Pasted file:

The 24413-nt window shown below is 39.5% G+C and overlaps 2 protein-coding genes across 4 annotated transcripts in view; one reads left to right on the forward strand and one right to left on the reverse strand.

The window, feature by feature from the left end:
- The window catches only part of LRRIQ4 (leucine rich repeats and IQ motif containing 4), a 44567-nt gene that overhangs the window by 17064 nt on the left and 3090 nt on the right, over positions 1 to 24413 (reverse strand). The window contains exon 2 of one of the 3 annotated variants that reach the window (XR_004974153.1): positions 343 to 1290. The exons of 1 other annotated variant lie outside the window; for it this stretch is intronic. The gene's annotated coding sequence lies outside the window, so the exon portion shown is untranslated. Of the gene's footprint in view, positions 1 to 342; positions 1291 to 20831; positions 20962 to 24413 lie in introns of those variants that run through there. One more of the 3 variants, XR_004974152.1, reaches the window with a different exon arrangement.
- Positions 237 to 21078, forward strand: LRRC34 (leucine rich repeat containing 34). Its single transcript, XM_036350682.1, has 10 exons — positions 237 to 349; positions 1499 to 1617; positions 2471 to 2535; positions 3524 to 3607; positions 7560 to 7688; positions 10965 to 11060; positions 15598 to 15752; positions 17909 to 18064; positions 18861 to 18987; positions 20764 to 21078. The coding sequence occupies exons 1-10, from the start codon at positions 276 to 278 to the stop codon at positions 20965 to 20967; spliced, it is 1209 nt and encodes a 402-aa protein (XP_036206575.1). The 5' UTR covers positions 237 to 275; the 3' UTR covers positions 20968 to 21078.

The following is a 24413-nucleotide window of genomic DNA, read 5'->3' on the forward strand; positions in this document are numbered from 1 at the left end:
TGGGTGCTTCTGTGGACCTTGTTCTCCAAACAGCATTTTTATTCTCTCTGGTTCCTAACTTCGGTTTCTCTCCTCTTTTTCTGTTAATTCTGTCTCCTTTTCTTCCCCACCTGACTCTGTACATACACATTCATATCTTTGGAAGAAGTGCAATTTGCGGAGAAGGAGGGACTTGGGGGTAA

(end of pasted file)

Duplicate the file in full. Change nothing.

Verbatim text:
The 24413-nt window shown below is 39.5% G+C and overlaps 2 protein-coding genes across 4 annotated transcripts in view; one reads left to right on the forward strand and one right to left on the reverse strand.

The window, feature by feature from the left end:
- The window catches only part of LRRIQ4 (leucine rich repeats and IQ motif containing 4), a 44567-nt gene that overhangs the window by 17064 nt on the left and 3090 nt on the right, over positions 1 to 24413 (reverse strand). The window contains exon 2 of one of the 3 annotated variants that reach the window (XR_004974153.1): positions 343 to 1290. The exons of 1 other annotated variant lie outside the window; for it this stretch is intronic. The gene's annotated coding sequence lies outside the window, so the exon portion shown is untranslated. Of the gene's footprint in view, positions 1 to 342; positions 1291 to 20831; positions 20962 to 24413 lie in introns of those variants that run through there. One more of the 3 variants, XR_004974152.1, reaches the window with a different exon arrangement.
- Positions 237 to 21078, forward strand: LRRC34 (leucine rich repeat containing 34). Its single transcript, XM_036350682.1, has 10 exons — positions 237 to 349; positions 1499 to 1617; positions 2471 to 2535; positions 3524 to 3607; positions 7560 to 7688; positions 10965 to 11060; positions 15598 to 15752; positions 17909 to 18064; positions 18861 to 18987; positions 20764 to 21078. The coding sequence occupies exons 1-10, from the start codon at positions 276 to 278 to the stop codon at positions 20965 to 20967; spliced, it is 1209 nt and encodes a 402-aa protein (XP_036206575.1). The 5' UTR covers positions 237 to 275; the 3' UTR covers positions 20968 to 21078.

The following is a 24413-nucleotide window of genomic DNA, read 5'->3' on the forward strand; positions in this document are numbered from 1 at the left end:
TGGGTGCTTCTGTGGACCTTGTTCTCCAAACAGCATTTTTATTCTCTCTGGTTCCTAACTTCGGTTTCTCTCCTCTTTTTCTGTTAATTCTGTCTCCTTTTCTTCCCCACCTGACTCTGTACATACACATTCATATCTTTGGAAGAAGTGCAATTTGCGGAGAAGGAGGGACTTGGGGGTAA